The notice of the funeral will be published hereafter.

• Death Notice: OSWEGO DAILY TIMES, THURSDAY, 27 Dec 1894, Oswego Town, Oswego, New York. DIED
GRAY-In Oswego Town, Dec. 17, 1894, Jesse Gray, aged 92 years. Notice of funeral hereafter.

• Death Notice: THE OSWEGO DAILY PALLADIUM, 28 Dec 1894, Oswego Town, Oswego, New York. THE OSWEGO DAILY PALLADIUM, Friday December 28, 1894, Page 5 DIED
GRAY-In Oswego Town, December27, 1894.
Jesse Gray, aged 93 years.
Funeral from his late residence Saturday, December 28th, at 2:00 P.M. Friends are invited. Burial at Rural cemetery.

• Obituary: The Oswego Daily Palladium, FRIDAY, 28 Dec 1894, Oswego, Oswego, New York. The Late Jesse Gray.

Jesse Gray was born in Milton, Saratoga county, N. Y., January 3d, 1803. His grandfather, Hezekiah Gray, was an officer in the revolutionary war; his father, David Gray, moved to Onondaga Valley in 1806, and in September, 1812, moved to the town of Oswego. Jesse was the third in a family of six children. The father died in 1813, leaving the widow and little ones to fight the battle of life alone. By hard labor they secured comfortable homes; by honesty and uprightness they obtained the esteem and respect of their neighbors. Jesse taught school for several years. He was made a Mason in 1824. On July 10th, 1837, he was married to Thyrza Beckwith, who survives him after a married life of sixty-seven years.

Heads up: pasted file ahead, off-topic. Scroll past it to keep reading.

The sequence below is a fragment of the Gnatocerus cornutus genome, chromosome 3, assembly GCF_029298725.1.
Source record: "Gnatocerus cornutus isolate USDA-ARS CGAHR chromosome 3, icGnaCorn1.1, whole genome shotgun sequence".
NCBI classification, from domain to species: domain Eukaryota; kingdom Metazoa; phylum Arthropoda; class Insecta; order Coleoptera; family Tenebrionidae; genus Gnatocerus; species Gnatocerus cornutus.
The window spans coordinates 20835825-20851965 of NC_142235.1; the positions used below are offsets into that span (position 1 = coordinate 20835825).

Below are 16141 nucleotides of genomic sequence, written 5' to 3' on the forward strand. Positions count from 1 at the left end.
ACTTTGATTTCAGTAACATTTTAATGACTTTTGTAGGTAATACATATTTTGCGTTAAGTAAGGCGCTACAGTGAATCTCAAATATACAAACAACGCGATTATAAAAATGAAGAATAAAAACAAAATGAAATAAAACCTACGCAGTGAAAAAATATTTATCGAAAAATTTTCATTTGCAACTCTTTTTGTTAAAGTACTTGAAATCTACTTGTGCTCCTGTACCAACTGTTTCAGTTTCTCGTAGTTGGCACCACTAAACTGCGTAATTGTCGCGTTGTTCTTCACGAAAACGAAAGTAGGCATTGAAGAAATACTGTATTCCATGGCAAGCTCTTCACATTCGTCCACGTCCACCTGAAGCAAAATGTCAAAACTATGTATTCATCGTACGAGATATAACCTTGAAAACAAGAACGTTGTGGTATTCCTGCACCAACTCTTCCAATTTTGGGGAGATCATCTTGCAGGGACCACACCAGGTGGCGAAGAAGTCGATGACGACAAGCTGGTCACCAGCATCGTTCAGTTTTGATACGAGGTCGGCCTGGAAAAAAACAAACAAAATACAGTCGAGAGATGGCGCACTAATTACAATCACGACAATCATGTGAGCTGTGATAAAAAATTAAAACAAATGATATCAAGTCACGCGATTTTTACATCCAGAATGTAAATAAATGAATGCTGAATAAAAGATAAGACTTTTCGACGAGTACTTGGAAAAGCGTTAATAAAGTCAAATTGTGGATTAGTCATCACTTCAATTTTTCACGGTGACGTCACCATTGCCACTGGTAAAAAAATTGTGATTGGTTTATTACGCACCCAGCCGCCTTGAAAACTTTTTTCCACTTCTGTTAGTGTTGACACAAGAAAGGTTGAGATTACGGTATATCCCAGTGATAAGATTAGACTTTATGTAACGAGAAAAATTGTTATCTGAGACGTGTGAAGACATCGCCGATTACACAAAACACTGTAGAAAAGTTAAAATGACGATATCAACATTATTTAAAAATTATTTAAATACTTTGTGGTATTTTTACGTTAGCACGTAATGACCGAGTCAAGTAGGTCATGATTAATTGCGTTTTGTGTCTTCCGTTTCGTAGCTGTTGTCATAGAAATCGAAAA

In his early years he graded West Bridge street, in Oswego, and in 1827 cleared and graded the Fifth street cemetery, now Kingsford park. He was foreman on the old stone pier, and in 1834 and 1835 held the office of Collector.